Abstract Detail



Symbioses: Plant, Animal, and Microbe Interactions

Piatscheck, Finn [1], Nason, John [2].

Insights from ecological studies, comparative phylogeography and species distribution modeling into the past and the future of an obligate plant-insect symbiosis.

Flowering plants are ubiquitously associated with diverse assemblage of insects, including mutualists, and the dynamics of their interaction can be influenced by variations in their environment. Past climatic fluctuation and geological history are factors which influence current species distributions and contemporary genetic structure. In the case of obligate mutualisms, mutualistic partner dependence suggests congruent phylogeographic structures between the interacting species. However, as mutualists can have different life history traits, recent diverging demographic event can disrupt potential congruent phylogeographic patterns. Fig trees (Ficus, Moraceae) are well-known example of obligate symbiosis in which the trees provide larva nursery while pollinating fig wasps (Agaonidae, Chalcidoidea) are specialized pollinators of fig trees. Using single nucleotide polymorphism molecular data, population genetics, phylogenetics as well as species distribution modeling, we investigated how the geology, geography and historical climate in Mexico might have participate in shaping the genetic landscape of the endemic fig tree Ficus petiolaris and compare it with its associated symbionts across their range in Mexico. Preliminary results indicate different past and ongoing demographical processes depending on the region of study, which tend to be congruent between symbionts. Furthermore, near future global climate change scenarios in Mexico predict changes in temperature and rainfall which could differentially affect species. Obligate mutualisms are particularly sensitive to environmental change because impacts on one mutualist could detrimentally affect partner mutualists. From ecological investigations of linkages between the abiotic environment and the reproductive dynamics of the pollinating fig, we found strong effect of both temperature and precipitation on pollinator reproductive success. Using future climate modeling, we project the distribution of the host tree and predict changes in pollinator reproductive success and its implication for the F. petiolaris fig-fig wasp mutualism.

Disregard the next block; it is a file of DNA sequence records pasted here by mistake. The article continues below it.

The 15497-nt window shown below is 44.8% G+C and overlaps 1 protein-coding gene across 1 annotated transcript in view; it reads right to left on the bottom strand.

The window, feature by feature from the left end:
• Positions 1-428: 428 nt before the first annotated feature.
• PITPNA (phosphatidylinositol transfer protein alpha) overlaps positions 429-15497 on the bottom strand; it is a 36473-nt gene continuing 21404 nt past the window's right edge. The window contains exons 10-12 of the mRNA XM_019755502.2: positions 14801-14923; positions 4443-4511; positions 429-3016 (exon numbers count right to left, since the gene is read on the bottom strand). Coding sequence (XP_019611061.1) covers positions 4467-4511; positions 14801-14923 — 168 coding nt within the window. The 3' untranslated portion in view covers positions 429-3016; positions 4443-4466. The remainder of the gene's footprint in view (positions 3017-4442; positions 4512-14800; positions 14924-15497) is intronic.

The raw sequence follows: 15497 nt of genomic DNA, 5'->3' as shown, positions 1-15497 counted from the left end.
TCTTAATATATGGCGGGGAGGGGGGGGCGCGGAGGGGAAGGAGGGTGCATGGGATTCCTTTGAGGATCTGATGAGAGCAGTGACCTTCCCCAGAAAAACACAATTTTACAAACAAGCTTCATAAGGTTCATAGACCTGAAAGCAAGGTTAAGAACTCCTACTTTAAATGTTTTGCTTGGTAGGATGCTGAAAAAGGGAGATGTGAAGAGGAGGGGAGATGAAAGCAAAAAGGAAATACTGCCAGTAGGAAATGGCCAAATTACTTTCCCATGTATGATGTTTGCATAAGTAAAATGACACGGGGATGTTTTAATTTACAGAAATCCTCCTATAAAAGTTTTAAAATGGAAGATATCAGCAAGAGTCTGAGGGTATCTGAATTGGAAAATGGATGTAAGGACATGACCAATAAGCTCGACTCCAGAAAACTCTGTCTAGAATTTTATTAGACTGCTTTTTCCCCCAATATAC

1 - 243 South Franklin Avenue, Ames, IA, 50014, United States
2 - Iowa State University, Ecology, Evolution, And Organismal Biology, 251 Bessey Hall, Ames, IA, 50011, United States

Keywords:
mutualism
phylogeography
climate change
Ficus
Species Distribution Models.

Presentation Type: Oral Paper
Number: 0014
Abstract ID:1061
Candidate for Awards:None


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